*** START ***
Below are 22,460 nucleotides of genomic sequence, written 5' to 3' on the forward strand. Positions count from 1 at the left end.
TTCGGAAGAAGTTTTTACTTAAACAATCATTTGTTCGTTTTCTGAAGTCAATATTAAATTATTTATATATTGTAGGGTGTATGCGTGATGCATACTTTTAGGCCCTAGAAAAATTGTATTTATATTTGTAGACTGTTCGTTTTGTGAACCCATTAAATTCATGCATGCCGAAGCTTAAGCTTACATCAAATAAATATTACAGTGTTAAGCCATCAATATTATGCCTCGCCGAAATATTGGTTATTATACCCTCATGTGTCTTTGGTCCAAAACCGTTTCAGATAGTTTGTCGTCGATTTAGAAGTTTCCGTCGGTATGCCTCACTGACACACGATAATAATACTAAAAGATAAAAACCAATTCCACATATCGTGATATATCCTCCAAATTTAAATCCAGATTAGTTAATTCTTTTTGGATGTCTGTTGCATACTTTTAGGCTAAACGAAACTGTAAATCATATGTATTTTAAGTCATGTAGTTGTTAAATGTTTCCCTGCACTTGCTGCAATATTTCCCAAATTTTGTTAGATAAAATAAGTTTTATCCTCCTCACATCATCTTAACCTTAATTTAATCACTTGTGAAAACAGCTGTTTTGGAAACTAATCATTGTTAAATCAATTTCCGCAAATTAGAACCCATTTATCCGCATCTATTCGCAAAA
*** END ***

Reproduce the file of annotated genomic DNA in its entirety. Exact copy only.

Below are 22,460 nucleotides of genomic sequence, written 5' to 3' on the forward strand. Positions count from 1 at the left end.
TTCGGAAGAAGTTTTTACTTAAACAATCATTTGTTCGTTTTCTGAAGTCAATATTAAATTATTTATATATTGTAGGGTGTATGCGTGATGCATACTTTTAGGCCCTAGAAAAATTGTATTTATATTTGTAGACTGTTCGTTTTGTGAACCCATTAAATTCATGCATGCCGAAGCTTAAGCTTACATCAAATAAATATTACAGTGTTAAGCCATCAATATTATGCCTCGCCGAAATATTGGTTATTATACCCTCATGTGTCTTTGGTCCAAAACCGTTTCAGATAGTTTGTCGTCGATTTAGAAGTTTCCGTCGGTATGCCTCACTGACACACGATAATAATACTAAAAGATAAAAACCAATTCCACATATCGTGATATATCCTCCAAATTTAAATCCAGATTAGTTAATTCTTTTTGGATGTCTGTTGCATACTTTTAGGCTAAACGAAACTGTAAATCATATGTATTTTAAGTCATGTAGTTGTTAAATGTTTCCCTGCACTTGCTGCAATATTTCCCAAATTTTGTTAGATAAAATAAGTTTTATCCTCCTCACATCATCTTAACCTTAATTTAATCACTTGTGAAAACAGCTGTTTTGGAAACTAATCATTGTTAAATCAATTTCCGCAAATTAGAACCCATTTATCCGCATCTATTCGCAAAA